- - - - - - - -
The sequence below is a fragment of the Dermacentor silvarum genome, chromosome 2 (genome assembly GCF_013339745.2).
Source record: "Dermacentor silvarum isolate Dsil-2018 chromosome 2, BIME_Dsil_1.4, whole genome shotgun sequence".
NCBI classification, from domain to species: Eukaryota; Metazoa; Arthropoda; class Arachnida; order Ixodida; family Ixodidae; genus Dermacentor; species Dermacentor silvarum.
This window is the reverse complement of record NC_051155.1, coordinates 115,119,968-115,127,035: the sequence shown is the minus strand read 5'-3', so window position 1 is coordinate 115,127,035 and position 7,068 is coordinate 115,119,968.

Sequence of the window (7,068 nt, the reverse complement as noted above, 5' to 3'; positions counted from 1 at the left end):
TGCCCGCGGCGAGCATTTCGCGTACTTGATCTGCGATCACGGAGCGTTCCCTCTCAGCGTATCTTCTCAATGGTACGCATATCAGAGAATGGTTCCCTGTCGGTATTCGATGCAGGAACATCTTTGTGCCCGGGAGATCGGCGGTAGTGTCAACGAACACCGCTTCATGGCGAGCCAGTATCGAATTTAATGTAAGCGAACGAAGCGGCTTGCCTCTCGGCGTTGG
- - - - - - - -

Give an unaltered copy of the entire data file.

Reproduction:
The sequence below is a fragment of the Dermacentor silvarum genome, chromosome 2 (genome assembly GCF_013339745.2).
Source record: "Dermacentor silvarum isolate Dsil-2018 chromosome 2, BIME_Dsil_1.4, whole genome shotgun sequence".
NCBI classification, from domain to species: Eukaryota; Metazoa; Arthropoda; class Arachnida; order Ixodida; family Ixodidae; genus Dermacentor; species Dermacentor silvarum.
This window is the reverse complement of record NC_051155.1, coordinates 115,119,968-115,127,035: the sequence shown is the minus strand read 5'-3', so window position 1 is coordinate 115,127,035 and position 7,068 is coordinate 115,119,968.

Sequence of the window (7,068 nt, the reverse complement as noted above, 5' to 3'; positions counted from 1 at the left end):
TGCCCGCGGCGAGCATTTCGCGTACTTGATCTGCGATCACGGAGCGTTCCCTCTCAGCGTATCTTCTCAATGGTACGCATATCAGAGAATGGTTCCCTGTCGGTATTCGATGCAGGAACATCTTTGTGCCCGGGAGATCGGCGGTAGTGTCAACGAACACCGCTTCATGGCGAGCCAGTATCGAATTTAATGTAAGCGAACGAAGCGGCTTGCCTCTCGGCGTTGG